The oil price slide below $30 a barrel is reverberating through the global economy. With sanctions against Iran being lifted, prices face further downwards pressure.

The new lows come after prices spent much of the past year around the $50 mark, as Saudi Arabia’s attempts to win back market share from U.S. shale firms produced limited results.

The oil price slide below $30 a barrel is reverberating through the global economy. Photo credit: Sergio Russo / Flickr

There are recessions in Russia and Brazil. Saudi Arabia is burning through its reserves, its stock markets are in freefall and its population is feeling the squeeze, as it looks for new sources of cash.

Fossil fuel subsidies are being cut, from Saudi Arabia to India and Bahrain. The UAE is looking towards a life beyond oil. Oil majors are facing hard times, too, with BP set to axe 4,000 jobs as the total of shelved oil investments breaches $400bn since the price slump began in late 2014.

For all that, some papers have found reason for optimism.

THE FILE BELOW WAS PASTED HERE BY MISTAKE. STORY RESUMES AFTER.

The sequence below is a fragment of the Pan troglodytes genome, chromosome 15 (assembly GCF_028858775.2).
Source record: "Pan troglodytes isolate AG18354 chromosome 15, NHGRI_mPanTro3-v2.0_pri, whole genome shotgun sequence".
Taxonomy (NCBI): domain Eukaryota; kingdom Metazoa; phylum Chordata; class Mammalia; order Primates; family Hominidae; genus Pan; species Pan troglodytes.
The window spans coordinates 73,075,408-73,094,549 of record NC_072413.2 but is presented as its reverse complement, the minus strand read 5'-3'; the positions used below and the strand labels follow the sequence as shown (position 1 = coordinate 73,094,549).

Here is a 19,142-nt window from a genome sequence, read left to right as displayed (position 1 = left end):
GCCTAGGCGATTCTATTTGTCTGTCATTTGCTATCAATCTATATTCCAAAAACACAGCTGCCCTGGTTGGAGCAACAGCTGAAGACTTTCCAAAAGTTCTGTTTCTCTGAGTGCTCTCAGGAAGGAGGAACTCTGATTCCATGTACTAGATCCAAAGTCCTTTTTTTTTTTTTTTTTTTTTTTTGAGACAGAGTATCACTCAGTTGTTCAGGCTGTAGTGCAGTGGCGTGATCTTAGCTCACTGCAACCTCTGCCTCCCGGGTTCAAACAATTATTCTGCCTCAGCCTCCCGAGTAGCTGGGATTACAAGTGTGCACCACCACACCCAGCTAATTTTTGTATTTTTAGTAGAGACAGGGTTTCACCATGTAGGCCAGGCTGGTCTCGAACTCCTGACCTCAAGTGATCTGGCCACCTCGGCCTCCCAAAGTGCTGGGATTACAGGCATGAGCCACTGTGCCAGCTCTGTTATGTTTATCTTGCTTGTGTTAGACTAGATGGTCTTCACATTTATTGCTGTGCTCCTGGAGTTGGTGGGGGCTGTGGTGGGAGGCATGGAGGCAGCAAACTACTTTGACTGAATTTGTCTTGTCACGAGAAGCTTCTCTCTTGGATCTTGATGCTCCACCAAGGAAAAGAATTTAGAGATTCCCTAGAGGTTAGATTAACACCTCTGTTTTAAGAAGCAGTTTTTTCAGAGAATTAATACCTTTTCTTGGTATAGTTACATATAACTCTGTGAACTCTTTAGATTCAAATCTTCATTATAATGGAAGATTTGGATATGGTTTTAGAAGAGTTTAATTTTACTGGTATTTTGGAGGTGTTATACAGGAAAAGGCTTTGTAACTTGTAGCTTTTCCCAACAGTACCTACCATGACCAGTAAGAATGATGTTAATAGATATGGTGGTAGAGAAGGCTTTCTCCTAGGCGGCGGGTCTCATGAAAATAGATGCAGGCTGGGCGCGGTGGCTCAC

An editorial in The Times says cheap oil is “bolstering Britain’s recovery.” The Financial Times says cheaper oil “may not be good for the prospects of reducing carbon emissions in the near term, but it is certainly of significant net benefit for the global economy and employment.”

With some predicting oil could fall as low as $10, an article in the Guardian looks at the tax, consumer and jobs effects for the UK.

From a global perspective, cheap oil might raise demand as well as putting pressure on oil producers. If oil remains cheap, the incentive to keep burning it could be stronger.

So, what does $30 oil mean for efforts to tackle climate change in the wake of the Paris agreement signed in December? Carbon Brief asked a range of experts for their views.

Nick Butler, Financial Times commentator on energy and power and chair, King’s Policy Institute, King’s College London

“$30 oil changes very little. The political will to act [on climate change] will be confirmed (or set back) by the outcome of the U.S. presidential election, which is the most important event of the year for the climate agenda.